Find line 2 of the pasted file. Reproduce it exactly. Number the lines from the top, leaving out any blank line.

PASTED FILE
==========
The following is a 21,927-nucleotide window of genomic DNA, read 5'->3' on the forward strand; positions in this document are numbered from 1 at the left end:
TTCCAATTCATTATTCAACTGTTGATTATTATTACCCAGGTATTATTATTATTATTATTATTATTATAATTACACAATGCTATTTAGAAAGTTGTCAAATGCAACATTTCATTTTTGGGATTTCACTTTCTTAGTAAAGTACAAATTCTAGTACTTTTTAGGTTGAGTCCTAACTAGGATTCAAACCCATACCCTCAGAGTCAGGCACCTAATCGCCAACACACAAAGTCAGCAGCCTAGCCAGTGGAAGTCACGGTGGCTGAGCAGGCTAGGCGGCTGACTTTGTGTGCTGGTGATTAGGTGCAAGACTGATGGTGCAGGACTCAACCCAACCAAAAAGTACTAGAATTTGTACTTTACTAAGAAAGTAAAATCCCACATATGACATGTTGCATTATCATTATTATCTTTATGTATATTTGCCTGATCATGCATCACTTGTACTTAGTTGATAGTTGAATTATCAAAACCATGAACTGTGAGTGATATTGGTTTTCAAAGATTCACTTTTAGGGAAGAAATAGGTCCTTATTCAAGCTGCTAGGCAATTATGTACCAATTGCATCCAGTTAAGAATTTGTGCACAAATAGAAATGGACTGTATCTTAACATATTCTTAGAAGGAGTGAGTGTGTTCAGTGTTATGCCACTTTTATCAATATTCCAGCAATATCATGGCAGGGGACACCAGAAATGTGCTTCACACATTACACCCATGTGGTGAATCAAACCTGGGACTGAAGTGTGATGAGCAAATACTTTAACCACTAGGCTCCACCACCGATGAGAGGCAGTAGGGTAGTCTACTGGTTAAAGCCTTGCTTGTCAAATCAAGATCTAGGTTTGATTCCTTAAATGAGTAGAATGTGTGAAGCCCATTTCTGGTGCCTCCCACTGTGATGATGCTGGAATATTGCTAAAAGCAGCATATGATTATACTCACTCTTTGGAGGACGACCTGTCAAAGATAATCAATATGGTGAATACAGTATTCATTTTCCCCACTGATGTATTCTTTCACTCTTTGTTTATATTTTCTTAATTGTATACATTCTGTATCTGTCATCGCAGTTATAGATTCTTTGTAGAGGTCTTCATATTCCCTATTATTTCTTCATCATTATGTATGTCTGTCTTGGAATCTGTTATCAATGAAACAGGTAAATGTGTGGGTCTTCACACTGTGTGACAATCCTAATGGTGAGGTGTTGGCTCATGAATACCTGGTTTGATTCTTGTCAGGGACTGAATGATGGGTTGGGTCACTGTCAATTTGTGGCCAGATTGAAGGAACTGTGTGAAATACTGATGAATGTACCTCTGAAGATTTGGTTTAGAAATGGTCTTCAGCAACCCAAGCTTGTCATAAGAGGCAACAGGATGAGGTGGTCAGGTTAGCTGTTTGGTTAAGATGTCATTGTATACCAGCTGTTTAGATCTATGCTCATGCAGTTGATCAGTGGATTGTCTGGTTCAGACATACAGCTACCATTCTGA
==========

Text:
TTCCAATTCATTATTCAACTGTTGATTATTATTACCCAGGTATTATTATTATTATTATTATTATTATAATTACACAATGCTATTTAGAAAGTTGTCAAATGCAACATTTCATTTTTGGGATTTCACTTTCTTAGTAAAGTACAAATTCTAGTACTTTTTAGGTTGAGTCCTAACTAGGATTCAAACCCATACCCTCAGAGTCAGGCACCTAATCGCCAACACACAAAGTCAGCAGCCTAGCCAGTGGAAGTCACGGTGGCTGAGCAGGCTAGGCGGCTGACTTTGTGTGCTGGTGATTAGGTGCAAGACTGATGGTGCAGGACTCAACCCAACCAAAAAGTACTAGAATTTGTACTTTACTAAGAAAGTAAAATCCCACATATGACATGTTGCATTATCATTATTATCTTTATGTATATTTGCCTGATCATGCATCACTTGTACTTAGTTGATAGTTGAATTATCAAAACCATGAACTGTGAGTGATATTGGTTTTCAAAGATTCACTTTTAGGGAAGAAATAGGTCCTTATTCAAGCTGCTAGGCAATTATGTACCAATTGCATCCAGTTAAGAATTTGTGCACAAATAGAAATGGACTGTATCTTAACATATTCTTAGAAGGAGTGAGTGTGTTCAGTGTTATGCCACTTTTATCAATATTCCAGCAATATCATGGCAGGGGACACCAGAAATGTGCTTCACACATTACACCCATGTGGTGAATCAAACCTGGGACTGAAGTGTGATGAGCAAATACTTTAACCACTAGGCTCCACCACCGATGAGAGGCAGTAGGGTAGTCTACTGGTTAAAGCCTTGCTTGTCAAATCAAGATCTAGGTTTGATTCCTTAAATGAGTAGAATGTGTGAAGCCCATTTCTGGTGCCTCCCACTGTGATGATGCTGGAATATTGCTAAAAGCAGCATATGATTATACTCACTCTTTGGAGGACGACCTGTCAAAGATAATCAATATGGTGAATACAGTATTCATTTTCCCCACTGATGTATTCTTTCACTCTTTGTTTATATTTTCTTAATTGTATACATTCTGTATCTGTCATCGCAGTTATAGATTCTTTGTAGAGGTCTTCATATTCCCTATTATTTCTTCATCATTATGTATGTCTGTCTTGGAATCTGTTATCAATGAAACAGGTAAATGTGTGGGTCTTCACACTGTGTGACAATCCTAATGGTGAGGTGTTGGCTCATGAATACCTGGTTTGATTCTTGTCAGGGACTGAATGATGGGTTGGGTCACTGTCAATTTGTGGCCAGATTGAAGGAACTGTGTGAAATACTGATGAATGTACCTCTGAAGATTTGGTTTAGAAATGGTCTTCAGCAACCCAAGCTTGTCATAAGAGGCAACAGGATGAGGTGGTCAGGTTAGCTGTTTGGTTAAGATGTCATTGTATACCAGCTGTTTAGATCTATGCTCATGCAGTTGATCAGTGGATTGTCTGGTTCAGACATACAGCTACCATTCTGA